I tell my patients all the time that brains are liars and awesome rationalizers. Excuses can be insidious and convincing, but dang! I didn’t even realize that I was already making excuses for falling short of my goal. It’s like I was unknowingly setting the stage to fail.
Beware of excuses, justifications, and rationalizations. If you even slightly open the door for them, they’ll come bursting through.
After that light bulb went off in my mind, I smiled, kissed his cheek, mentally thanked him for that lesson and resolved to get up at ridiculous o’clock…which I did. Thankfully, our run was rained out.
It became apparent pretty quickly that I was going to need a formal plan for training if I wanted to reach my goal. Willy-nilly going for a run here and there was not going to cut it, so I decided to use an app (10k Trainer by Zen Labs) for guidance.
The early runs were super easy. We’re talking 90 seconds of jogging. Piece of cake! As the times increased, though, so did the difficulty. I found myself struggling to complete the assigned runs, prematurely calling it quits more frequently than I’d like, so I started to question my formula. There had to be more to this than just logging the miles. Sure, stamina and endurance play a role, but I’ve seen an 80-year-old marathoner and people who don’t look like runners doing similar distances. What, then, is the key? I figured it must be about mindset. All of a sudden, this 10k thing became more about hacking my mindset than training my body…and made this challenge right up my alley.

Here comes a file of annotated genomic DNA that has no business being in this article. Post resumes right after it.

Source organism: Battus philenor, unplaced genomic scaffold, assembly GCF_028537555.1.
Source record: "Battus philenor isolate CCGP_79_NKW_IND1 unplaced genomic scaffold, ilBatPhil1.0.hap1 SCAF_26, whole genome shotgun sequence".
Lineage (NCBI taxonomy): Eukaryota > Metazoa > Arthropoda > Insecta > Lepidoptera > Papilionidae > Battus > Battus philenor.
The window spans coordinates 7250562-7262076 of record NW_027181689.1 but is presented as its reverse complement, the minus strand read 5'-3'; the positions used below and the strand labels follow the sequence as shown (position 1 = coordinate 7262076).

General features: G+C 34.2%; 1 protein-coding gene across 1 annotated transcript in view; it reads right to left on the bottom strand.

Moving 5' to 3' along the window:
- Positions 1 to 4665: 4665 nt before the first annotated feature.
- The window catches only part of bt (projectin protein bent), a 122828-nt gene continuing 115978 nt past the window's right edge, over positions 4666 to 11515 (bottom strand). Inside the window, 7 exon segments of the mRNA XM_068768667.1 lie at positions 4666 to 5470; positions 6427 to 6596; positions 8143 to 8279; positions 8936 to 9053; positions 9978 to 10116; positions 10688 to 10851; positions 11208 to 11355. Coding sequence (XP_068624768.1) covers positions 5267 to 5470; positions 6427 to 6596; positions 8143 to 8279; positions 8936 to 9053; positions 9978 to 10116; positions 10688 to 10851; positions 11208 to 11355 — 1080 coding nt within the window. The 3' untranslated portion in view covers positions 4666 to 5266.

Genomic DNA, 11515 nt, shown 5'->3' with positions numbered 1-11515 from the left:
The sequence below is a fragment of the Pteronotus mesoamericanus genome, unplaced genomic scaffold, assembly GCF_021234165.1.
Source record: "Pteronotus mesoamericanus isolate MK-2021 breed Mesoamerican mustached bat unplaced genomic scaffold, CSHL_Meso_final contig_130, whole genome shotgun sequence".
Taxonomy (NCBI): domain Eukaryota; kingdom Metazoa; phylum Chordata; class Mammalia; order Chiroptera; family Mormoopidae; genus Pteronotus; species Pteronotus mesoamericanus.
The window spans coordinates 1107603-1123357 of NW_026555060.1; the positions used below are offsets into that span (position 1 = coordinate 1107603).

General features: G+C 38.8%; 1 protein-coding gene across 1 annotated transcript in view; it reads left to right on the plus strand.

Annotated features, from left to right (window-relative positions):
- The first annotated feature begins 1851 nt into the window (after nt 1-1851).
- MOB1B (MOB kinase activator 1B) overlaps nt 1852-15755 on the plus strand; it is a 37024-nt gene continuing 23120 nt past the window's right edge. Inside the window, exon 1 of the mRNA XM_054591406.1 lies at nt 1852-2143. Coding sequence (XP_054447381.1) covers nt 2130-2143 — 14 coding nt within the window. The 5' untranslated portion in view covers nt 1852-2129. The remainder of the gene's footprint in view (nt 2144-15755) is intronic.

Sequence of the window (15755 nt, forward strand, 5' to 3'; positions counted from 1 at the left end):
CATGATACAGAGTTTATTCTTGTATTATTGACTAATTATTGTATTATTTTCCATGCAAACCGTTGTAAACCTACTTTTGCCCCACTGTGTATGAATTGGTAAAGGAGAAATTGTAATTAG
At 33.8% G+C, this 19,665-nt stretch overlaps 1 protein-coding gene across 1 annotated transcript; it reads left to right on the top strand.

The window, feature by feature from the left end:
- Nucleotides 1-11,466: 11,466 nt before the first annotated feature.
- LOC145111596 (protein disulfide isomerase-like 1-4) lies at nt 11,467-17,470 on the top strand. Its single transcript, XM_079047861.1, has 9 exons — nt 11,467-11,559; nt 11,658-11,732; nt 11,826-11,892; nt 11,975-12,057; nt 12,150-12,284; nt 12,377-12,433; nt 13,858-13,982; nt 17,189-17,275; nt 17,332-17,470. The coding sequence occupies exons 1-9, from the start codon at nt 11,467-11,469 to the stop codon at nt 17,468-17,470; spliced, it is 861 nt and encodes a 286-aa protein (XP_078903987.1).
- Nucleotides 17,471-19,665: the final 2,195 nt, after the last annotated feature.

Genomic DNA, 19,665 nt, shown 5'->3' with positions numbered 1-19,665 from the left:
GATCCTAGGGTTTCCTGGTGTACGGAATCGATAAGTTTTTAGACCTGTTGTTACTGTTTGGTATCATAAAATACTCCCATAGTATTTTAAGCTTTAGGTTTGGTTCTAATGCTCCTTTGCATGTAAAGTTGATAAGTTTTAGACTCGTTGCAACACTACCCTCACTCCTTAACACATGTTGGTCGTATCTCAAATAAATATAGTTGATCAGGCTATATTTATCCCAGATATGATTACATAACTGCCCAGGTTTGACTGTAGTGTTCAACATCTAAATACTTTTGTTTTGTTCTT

Building on lesson number 2, I started paying attention. I recognized that as soon as thoughts like “Ugh! This is hard. I can’t do this. How much longer? This is awful” started springing up, it was usually a matter of minutes before I was walking. It made sense, though; thoughts drive behaviors. Running was strenuous enough for me, and those thoughts were the psychic equivalent of running with heavy weights on my ankles. How could I take my not-so-helpful mind out of the equation?
Make decisions ahead of time and set them in stone. Don’t even BEGIN to go down the mental path of questioning them. If you start to negotiate with yourself, you will lose. It’s only a matter of time.
This strategy worked well for me when I tried the Whole 30 last year…even at a networking event at a local brewery with free beer and tasty off-limits food. I closed the mental door on temptation by not even indulging a thought about “maybe just one…”